Household Economy Approach in Burundi
By Sonya LeJeune and Julius Holt
Sonya Le Jeune is currently a programme manager with SC UK in Liberia, working on a food security and livelihoods programme. Previously she has worked with SC UK in Burundi, where she was seconded to the WFP.
Julius Holt is a full-time partner in the Food Economy Group consultancy, with an academic background in anthropology and human nutrition. He first observed drought and hunger as a VSO relief assistant in Botswana in 1966, and became more involved with famine relief for SC-UK in Ethiopia in 1973. Since then, he has specialised in food security assessment and programme planning, with particular interest in the Horn of Africa and the Sahel.
Burundi Ngozi province. Survey to assess economic security in a village
This article outlines key elements of the Save the Children UK Household Economy Approach and Food Economy Analytical Framework, and describes WFP's successful adaptation of the methodology in Burundi. The field experiences described are based on a WFP report drafted in September 19991.
Since 1993, the World Food Programme (WFP) has provided food support in Burundi, with activities focused on the distribution of emergency food rations to displaced people, vulnerable group feeding and food for work projects. Since May 1995, Save the Children UK (SC UK) has seconded food security advisors to WFP-Burundi. The main role of these advisors has been to help WFP try out and adopt the Household Food Economy Assessment approach (HFEA)4, as a means of helping target beneficiaries within the displaced population.
Making Sense of IDP Sites
Significantly, the displaced population have accounted for about two-thirds of the WFPs food aid in Burundi. In 1999, there were roughly 750,000 internally displaced people (IDPs) in approximately 300 sites, with numbers ranging from fifty to several thousand people (almost all of rural origin) in each site. Some had fled their homes spontaneously in the face of perceived danger and had sought official protection in sites, whilst many more had been officially moved from their homes and 'regrouped' in sites for security reasons. At any given moment, while some IDPs would be newcomers, most would have been present for one or several years.
Access to land has been the single most important determinant of economic status. However cash savings, realisable assets, remittances, capacity to undertake casual employment and the offer of employment are also key determinants of economic security. The majority of people in the IDP sites were near enough to their own land to allow them convenient access for cultivation and, in some cases, those displaced could borrow nearby land. For others, however, distance or insecurity has prevented land access.
The challenge for WFP was to devise an assessment process which would inform them whether or not food aid was needed in a given site, and if so, why, for how long and whether specific groups within the site were at particular risk. Two outstanding problems had to be faced from the start. First, the sheer number of sites to be assessed limited the time that could be devoted to any one site and secondly, there was an almost complete lack of documentation regarding the sites and their immediate hinterland.
SC UK Household Economy Approach (HEA)1
The main objective of the Household Economy Approach (HEA) is to identify the impact of a shock on the ability of households to acquire food and non-food goods. The first stage in a food economy analysis is the development of a baseline profile, which involves:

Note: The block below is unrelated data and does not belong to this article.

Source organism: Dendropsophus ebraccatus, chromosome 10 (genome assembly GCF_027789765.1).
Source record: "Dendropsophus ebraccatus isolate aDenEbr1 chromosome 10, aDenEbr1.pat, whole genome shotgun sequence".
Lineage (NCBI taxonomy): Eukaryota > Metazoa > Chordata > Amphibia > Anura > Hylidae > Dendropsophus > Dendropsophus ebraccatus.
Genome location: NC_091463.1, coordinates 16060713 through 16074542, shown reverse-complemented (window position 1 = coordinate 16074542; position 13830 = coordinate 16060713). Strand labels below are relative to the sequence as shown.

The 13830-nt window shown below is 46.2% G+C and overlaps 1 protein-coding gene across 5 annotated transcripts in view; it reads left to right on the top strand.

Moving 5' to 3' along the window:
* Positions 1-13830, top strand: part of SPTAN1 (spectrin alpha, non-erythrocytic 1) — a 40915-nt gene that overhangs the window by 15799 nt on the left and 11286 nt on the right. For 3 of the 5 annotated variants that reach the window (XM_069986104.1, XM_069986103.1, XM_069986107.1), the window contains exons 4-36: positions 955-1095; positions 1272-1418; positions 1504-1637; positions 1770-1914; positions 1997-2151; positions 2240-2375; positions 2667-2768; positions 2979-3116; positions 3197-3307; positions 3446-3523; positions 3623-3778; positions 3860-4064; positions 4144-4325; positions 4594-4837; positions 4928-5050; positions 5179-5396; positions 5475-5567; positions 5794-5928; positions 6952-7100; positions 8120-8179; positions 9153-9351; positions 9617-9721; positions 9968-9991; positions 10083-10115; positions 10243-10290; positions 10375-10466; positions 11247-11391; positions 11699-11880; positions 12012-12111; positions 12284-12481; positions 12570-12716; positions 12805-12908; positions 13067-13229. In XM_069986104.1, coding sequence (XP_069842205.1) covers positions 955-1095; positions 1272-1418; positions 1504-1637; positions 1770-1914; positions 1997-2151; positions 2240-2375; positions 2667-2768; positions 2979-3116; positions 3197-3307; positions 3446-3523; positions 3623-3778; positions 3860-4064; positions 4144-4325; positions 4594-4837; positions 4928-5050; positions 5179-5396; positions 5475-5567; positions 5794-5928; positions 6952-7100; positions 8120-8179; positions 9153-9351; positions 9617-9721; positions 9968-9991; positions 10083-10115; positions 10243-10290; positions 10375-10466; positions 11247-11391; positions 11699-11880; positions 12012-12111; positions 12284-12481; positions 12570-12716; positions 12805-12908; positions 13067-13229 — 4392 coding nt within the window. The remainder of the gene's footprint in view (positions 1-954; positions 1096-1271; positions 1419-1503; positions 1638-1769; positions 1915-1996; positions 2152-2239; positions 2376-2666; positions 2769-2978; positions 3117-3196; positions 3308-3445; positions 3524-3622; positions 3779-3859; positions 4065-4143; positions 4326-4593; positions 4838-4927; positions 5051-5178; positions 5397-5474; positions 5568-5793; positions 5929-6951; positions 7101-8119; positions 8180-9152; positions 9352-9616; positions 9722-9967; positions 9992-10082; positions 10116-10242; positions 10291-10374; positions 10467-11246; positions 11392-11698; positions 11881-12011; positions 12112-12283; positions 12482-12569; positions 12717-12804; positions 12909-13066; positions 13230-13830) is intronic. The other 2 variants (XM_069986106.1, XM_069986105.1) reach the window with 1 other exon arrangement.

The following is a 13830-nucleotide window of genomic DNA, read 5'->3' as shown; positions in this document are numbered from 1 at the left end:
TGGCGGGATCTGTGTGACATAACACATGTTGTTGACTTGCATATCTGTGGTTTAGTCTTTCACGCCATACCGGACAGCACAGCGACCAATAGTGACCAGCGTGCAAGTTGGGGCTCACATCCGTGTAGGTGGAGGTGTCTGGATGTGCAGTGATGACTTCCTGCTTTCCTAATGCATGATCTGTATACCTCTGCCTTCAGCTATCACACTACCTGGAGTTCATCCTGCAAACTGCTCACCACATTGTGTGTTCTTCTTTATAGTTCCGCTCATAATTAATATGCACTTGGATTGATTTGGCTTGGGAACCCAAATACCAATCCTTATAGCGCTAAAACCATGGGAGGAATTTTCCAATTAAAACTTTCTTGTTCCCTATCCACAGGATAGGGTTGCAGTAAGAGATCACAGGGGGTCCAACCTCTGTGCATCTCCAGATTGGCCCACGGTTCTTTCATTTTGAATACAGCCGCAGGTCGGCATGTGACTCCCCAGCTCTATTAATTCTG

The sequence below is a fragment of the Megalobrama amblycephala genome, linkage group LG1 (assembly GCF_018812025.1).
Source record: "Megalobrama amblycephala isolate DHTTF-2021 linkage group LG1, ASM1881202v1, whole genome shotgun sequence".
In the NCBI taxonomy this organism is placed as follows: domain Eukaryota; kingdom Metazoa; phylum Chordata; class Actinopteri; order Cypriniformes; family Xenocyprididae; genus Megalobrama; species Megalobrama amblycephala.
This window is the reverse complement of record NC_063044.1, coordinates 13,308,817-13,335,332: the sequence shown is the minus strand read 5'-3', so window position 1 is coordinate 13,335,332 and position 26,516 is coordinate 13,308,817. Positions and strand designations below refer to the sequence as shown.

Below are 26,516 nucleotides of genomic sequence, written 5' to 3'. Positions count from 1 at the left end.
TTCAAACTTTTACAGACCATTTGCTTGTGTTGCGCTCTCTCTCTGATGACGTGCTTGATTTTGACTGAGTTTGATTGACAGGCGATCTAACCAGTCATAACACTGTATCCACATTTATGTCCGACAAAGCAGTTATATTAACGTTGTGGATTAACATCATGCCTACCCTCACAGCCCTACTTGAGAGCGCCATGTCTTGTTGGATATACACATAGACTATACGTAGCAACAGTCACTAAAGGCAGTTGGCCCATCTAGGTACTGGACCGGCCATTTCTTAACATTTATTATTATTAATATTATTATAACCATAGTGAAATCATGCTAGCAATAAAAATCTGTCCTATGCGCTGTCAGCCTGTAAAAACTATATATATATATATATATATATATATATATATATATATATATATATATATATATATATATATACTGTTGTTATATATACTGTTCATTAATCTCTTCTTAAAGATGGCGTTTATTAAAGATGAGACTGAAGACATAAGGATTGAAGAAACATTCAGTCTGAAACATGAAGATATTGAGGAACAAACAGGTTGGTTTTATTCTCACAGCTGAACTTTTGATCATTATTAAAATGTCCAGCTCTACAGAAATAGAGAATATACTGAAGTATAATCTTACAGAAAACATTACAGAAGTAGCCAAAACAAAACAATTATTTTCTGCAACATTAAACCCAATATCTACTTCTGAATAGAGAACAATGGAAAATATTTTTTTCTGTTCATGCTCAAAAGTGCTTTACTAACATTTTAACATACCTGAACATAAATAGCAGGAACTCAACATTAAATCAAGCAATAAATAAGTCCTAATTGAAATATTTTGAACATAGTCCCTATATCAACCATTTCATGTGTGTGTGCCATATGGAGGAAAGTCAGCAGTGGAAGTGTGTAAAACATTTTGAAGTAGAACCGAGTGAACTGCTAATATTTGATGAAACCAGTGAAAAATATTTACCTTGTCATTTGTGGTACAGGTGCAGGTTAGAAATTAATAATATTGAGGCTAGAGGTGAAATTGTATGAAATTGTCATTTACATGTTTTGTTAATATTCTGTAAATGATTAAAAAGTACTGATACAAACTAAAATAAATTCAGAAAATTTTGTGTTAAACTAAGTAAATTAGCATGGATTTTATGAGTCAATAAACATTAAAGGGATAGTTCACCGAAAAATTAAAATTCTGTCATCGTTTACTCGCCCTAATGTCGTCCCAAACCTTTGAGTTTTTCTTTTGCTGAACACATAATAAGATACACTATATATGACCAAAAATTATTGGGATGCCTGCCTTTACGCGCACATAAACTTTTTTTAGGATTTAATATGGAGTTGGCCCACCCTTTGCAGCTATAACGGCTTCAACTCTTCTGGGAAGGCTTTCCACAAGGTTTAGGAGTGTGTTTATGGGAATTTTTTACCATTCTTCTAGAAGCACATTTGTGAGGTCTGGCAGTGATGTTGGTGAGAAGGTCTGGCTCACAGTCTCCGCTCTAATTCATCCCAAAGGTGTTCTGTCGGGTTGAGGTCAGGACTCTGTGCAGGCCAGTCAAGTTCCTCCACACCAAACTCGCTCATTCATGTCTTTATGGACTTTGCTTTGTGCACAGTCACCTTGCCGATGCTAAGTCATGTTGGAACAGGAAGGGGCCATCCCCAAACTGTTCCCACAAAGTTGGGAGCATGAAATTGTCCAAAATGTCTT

- defining the food economy/ household zones in the area of analysis
- socio-economic differentiation, defining wealth or 'access' groups within each food economy zone
- interviews to establish sources of food and income, and expenditure, for households in each wealth group.
The second stage involves collecting hazard information, such as changes in rainfall, crop production, pasture condition or market prices. Outcome analysis involves incorporating the hazard information into the baseline profile.
Both primary and secondary information is compiled, most of which is collected at a community level. Primary data are generated through PRA/RRA3, focus group interviews, key informant interviews, ranking (including pair-wise) and proportional piling. Interviews are conducted with representatives of particular wealth groups which are selfdefined by the community. The interview then refers to a 'typical' household in that group. Interview locations are usually chosen to include as much variation as possible. Interviews are highly structured and a typical interview takes about two hours. Secondary data are used to define the food economy zones.
Analysis aims to estimate the likely effect of a shock on the ability of households within a population to:
- acquire sufficient food
- maintain its non-food consumption, e.g. education, health, fuel, soap and other goods.
Food, cash income, and expenditure are converted into 'food equivalent' units. For the baseline profile, sources of food and income must add up to an average of 2100 kcals/person/day (the designated minimum food requirement for survival). The approach also assumes that there are minimum non-food requirements that need to be satisfied through income and production.
There are two steps involved in estimating whether the household faces a food deficit. The first requires calculating the likely household deficit resulting from the problem, while the second estimates the household's ability to overcome this deficit.
For example, if a household usually generates 50% of its income from food crops, a 50% fall in food crops will lead to an overall 25% fall in household income. An analysis of the ability of a household to overcome the deficit will include: